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DoorDash defends controversial workers compensation rules



Despite this month's claims for Instacart's alleged "top-steal", DoorDash defends its own policy of using worker tips to supplement their basic pay. If that sounds slimy, that's it. It's also a good reason to always tip.

In talks with Bloomberg on Thursday, the company's CEO, Tony Xu, seemed to claim that the only reason anyone is upset is that DoorDash has this policy in place because other companies have been asking for similar criteria. He told Bloomberg that the company has been using the model for two years, and it is regrettable that the activities of other companies have misrepresented what we have been doing for two years.

Here's the thing. DoorDash, a food delivery service, relies on the work of its contractors known as Dashers. When people add extra tips to their delivery service tab, they reasonably assume that they complain about the delivery person – not the company. DoorDash previously told Bloomberg that the model had "made Dasher pay more for each delivery," but DoorDash is not hurting the money.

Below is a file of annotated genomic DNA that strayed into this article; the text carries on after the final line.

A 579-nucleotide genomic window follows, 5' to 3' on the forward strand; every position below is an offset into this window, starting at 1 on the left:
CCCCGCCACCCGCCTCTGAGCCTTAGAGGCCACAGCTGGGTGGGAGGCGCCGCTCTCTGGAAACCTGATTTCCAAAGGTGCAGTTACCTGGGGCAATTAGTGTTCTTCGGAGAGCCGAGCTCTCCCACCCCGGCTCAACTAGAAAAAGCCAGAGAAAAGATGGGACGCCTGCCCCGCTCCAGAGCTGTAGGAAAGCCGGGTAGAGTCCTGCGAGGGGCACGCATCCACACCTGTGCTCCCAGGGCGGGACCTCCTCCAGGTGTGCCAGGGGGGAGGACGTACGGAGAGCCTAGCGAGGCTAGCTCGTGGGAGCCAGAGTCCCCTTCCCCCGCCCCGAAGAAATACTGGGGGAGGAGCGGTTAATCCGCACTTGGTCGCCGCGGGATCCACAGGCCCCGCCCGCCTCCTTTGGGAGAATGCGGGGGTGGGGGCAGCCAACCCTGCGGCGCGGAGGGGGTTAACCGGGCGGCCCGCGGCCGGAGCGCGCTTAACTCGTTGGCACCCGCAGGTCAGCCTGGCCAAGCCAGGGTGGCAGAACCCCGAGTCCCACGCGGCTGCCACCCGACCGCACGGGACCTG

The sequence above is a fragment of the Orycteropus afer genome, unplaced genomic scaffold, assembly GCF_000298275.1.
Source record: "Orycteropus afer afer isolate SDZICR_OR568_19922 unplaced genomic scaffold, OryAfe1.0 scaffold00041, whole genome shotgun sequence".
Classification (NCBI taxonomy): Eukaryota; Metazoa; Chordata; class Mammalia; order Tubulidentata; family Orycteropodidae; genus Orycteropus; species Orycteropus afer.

In fact, Xu spoke with Bloomberg this week as the company announced its delivery valuation had risen to $ 7.1 billion. This means that the site has increased by about $ 6 billion in less than a year. While DoorDash collects a lot of money, the workers are shaved off the tips. It is precisely the practice that Instacart has tried to make an attempt before the outcry led to a reversal of the directive.

"Tips should always be separate from Instacart's contribution to buyer compensation," wrote Instacart chief Apoorva Mehta in February in a mid-post on the montage game – which is correct. In addition, Instacart increased the basic salary of its workers and paid its buyers back their hard-earned goddamn gratuities.

Yet, DoorDash – perhaps encouraged by the fact that Amazon supposedly participates in this unbelievably shady practice – seems to be mostly unaffected by criticism. (Although switching to an unfair compensation practice has certainly worked for a company before, in the meantime, redeem tipping for everything, all the time.

[Bloomberg]


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